It's not a satire, it's surreal
`Jobs Not Condoms" ran the headline on the ultra-right religious pamphlet, Majority Ethos, that was distributed around Irish Catholic churches in the summer of 1991. Published by the newly-formed political grouping, The Christian Principles Party, Majority Ethos also called for "Marriage, Not Sex" and "Faith, Not Sodomy".
The party's sworn enemies were "liberals and socialists" (i.e. "the parties that promote condoms and sodomy"); their ideology was refreshingly simple: Protestants should be distrusted, women should stay in the kitchen and sex was a terrible thing altogether. A mailing address was published in the pamphlet, and the members of The Christian Principles Party received many letters of encouragement and congratulations from "right-minded" people across the country.
The leader of the party was in fact Arthur Mathews who published Majority Ethos as a media prank. "Horrified" that some people took his demented ramblings seriously, he disbanded the party and went back to what he did best: writing works of comedy greatness for Viz magazine, the NME and In Dublin. A few years later he created and co-wrote the multi-award winning sit-com, Father Ted.
But the irrepressible rogue that he is, he's resurrected Majority Ethos, except this time in book form. Called Well- Remembered Days, it reads like Peig Sayers on crack cocaine.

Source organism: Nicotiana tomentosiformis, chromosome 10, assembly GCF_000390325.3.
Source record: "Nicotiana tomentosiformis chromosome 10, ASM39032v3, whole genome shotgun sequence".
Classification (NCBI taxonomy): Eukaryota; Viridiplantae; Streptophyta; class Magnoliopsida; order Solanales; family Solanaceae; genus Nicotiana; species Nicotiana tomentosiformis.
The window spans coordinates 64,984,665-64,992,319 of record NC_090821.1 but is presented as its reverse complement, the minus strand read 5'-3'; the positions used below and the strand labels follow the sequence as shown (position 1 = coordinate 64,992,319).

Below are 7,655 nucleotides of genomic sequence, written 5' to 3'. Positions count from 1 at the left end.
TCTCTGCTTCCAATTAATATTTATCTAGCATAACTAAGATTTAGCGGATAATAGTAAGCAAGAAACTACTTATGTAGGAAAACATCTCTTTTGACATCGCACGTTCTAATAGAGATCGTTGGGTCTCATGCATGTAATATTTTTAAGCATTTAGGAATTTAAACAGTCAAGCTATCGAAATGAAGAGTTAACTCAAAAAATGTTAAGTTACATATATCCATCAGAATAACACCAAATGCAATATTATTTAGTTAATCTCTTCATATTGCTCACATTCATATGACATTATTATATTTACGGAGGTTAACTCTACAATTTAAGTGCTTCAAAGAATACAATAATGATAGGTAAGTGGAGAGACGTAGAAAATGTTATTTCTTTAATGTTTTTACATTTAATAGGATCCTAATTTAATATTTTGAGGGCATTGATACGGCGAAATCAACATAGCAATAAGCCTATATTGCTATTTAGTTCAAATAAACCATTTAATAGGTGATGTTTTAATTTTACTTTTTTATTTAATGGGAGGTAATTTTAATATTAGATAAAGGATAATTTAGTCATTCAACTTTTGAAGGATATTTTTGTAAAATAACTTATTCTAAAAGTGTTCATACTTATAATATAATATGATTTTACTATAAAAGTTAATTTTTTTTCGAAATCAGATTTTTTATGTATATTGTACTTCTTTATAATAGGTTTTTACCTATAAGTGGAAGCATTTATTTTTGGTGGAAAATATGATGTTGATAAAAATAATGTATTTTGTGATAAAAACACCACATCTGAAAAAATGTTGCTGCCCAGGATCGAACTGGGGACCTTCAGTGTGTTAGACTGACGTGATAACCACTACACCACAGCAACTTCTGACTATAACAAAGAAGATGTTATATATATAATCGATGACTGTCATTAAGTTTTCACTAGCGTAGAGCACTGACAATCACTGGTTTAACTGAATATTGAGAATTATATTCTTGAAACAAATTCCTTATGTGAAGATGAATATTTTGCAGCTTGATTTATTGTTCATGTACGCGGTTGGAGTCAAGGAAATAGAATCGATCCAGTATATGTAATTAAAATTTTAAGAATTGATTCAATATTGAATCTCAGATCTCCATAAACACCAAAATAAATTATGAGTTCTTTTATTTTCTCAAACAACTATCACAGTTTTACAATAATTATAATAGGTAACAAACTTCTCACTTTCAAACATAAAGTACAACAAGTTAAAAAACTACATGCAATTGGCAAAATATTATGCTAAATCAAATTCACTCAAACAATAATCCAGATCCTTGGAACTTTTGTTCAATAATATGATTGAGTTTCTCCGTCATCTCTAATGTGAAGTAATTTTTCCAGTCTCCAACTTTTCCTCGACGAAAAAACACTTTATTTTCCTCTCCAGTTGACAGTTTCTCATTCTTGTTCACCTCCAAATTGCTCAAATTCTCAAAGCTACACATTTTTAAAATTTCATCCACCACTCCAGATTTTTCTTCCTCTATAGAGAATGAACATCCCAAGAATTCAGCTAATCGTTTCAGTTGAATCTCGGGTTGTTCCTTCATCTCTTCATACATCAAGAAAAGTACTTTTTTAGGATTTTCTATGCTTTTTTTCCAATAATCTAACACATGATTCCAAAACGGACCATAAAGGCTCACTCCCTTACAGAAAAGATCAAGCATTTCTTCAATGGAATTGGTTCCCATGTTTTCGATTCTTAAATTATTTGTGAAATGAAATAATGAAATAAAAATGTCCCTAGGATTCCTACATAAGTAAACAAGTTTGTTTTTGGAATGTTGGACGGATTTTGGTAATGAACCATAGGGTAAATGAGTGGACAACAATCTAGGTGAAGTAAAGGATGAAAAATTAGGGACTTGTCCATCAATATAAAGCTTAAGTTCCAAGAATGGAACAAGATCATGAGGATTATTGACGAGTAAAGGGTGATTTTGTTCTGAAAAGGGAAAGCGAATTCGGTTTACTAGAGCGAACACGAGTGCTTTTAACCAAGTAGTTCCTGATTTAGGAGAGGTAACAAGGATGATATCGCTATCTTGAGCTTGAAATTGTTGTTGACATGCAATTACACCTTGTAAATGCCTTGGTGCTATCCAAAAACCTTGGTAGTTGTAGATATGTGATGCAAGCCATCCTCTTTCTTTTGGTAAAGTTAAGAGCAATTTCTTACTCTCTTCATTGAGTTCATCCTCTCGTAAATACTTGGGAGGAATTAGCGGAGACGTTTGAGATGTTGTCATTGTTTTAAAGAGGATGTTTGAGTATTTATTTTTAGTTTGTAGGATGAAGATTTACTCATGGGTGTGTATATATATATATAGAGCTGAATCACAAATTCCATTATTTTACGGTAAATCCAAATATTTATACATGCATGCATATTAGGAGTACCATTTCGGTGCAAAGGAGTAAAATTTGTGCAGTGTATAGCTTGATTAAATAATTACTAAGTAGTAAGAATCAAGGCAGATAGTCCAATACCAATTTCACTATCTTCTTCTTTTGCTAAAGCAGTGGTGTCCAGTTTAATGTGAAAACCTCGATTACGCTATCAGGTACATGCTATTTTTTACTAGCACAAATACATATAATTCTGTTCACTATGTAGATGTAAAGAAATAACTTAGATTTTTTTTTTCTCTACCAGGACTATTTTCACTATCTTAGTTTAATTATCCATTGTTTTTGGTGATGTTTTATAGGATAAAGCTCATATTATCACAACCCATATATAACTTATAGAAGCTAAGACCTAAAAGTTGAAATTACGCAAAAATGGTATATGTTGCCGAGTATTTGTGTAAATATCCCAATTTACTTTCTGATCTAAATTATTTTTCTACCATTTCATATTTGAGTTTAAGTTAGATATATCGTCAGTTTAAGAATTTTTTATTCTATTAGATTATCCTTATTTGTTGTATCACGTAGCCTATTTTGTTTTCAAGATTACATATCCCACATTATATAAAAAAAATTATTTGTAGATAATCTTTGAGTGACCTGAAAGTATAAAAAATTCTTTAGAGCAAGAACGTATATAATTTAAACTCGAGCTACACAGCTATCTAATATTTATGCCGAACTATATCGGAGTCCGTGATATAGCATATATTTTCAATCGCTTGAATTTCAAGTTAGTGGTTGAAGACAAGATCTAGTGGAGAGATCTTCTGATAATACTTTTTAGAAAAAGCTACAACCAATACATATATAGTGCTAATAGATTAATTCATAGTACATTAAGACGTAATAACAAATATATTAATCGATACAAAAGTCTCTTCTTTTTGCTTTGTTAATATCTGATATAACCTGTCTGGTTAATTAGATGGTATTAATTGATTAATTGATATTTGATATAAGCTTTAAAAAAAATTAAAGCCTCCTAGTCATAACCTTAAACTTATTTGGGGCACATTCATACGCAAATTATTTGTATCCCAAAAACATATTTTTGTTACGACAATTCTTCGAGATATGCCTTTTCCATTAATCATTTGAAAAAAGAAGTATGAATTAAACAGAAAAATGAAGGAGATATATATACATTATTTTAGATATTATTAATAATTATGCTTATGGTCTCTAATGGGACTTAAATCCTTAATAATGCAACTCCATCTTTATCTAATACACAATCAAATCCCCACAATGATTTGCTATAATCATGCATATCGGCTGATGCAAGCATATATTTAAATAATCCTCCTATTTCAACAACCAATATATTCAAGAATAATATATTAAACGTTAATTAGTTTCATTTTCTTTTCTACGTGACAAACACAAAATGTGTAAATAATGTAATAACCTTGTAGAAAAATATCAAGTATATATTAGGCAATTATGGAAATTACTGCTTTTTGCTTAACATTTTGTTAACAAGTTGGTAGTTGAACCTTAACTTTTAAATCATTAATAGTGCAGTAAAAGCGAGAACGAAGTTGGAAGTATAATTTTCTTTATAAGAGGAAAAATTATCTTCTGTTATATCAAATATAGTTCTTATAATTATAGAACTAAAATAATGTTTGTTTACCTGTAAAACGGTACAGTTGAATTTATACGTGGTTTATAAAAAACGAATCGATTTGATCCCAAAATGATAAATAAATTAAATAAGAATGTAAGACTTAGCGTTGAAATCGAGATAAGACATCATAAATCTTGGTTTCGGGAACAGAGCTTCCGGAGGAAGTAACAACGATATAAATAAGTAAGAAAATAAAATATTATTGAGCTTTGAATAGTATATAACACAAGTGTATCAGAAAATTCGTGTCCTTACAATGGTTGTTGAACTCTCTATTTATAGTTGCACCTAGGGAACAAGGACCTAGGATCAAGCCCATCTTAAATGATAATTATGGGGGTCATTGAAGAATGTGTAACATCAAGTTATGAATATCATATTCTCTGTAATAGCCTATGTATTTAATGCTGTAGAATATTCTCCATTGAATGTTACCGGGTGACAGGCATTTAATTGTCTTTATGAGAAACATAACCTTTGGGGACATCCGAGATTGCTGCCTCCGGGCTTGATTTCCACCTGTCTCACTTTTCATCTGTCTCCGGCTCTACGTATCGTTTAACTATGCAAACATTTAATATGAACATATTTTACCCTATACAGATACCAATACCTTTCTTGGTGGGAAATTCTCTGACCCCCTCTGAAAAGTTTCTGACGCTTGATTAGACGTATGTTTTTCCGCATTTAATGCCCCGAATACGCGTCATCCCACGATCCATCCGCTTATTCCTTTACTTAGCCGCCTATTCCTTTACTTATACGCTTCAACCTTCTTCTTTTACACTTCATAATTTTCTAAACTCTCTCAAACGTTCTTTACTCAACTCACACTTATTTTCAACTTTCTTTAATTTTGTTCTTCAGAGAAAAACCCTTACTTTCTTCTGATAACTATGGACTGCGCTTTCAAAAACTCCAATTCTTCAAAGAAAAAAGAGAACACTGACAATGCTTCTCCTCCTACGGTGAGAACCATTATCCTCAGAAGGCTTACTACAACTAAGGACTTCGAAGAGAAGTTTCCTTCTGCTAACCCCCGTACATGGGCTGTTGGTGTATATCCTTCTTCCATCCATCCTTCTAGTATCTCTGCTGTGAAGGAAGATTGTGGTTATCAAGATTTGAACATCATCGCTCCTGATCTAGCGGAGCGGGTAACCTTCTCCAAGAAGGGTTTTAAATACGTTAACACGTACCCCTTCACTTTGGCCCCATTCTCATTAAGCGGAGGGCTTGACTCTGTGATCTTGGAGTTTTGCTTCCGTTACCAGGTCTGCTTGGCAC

Mathews digs up his old Majority Ethos alter-ego, Eoin O'Ceallaigh, to write the memoir of a 20th-century Catholic life. This autobiography graphically portrays O'Ceallaigh as a religious fundamentalist who wages a holy war against anti-clerical forces and promoters of sexual liberty (or "filth" as he would have it). A writer, extremely bad poet, and "physical force" republican, one of O'Ceallaigh's greatest boasts is that he kept jazz, modern dancing and "filthy" books out of the land of saints and scholars for the best part of a century.
"I love Eoin," says his creator. "The trick with him is always to keep him on just the right side of believability. He's been in my head for a long time, but first really came to prominence when he wrote a column for In Dublin magazine. He's really just your standard arch-Catholic/ Teetotaller/Believer in Physical Force Republicanism character. He's had his fair share of convictions down through the years, mostly for harbouring paedophile priests, but he doesn't really like talking about that. He's better talking about his opposition to sex. He's totally against women, in any form. In fact I was going to call the book Against Women as a play on Amongst Women, but didn't in the end."
He's been taken as real before, will that happen again? "Some people are mad," says Mathews, "I can't help that. I think there is still a rump of people in Irish life who share Eoin's insane views, there's probably a few like-minded people in the Dail. But as far as I can see, younger Irish people don't really care about all that archCatholic stuff, they didn't grow up in the dark days of the 1940s or the 1950s and don't know about all the fuss about the Condom Train in the 1970s. I'll probably still get complaints from some people about the book, but all I'll do is agree with them. That's the best way to handle them, I've found."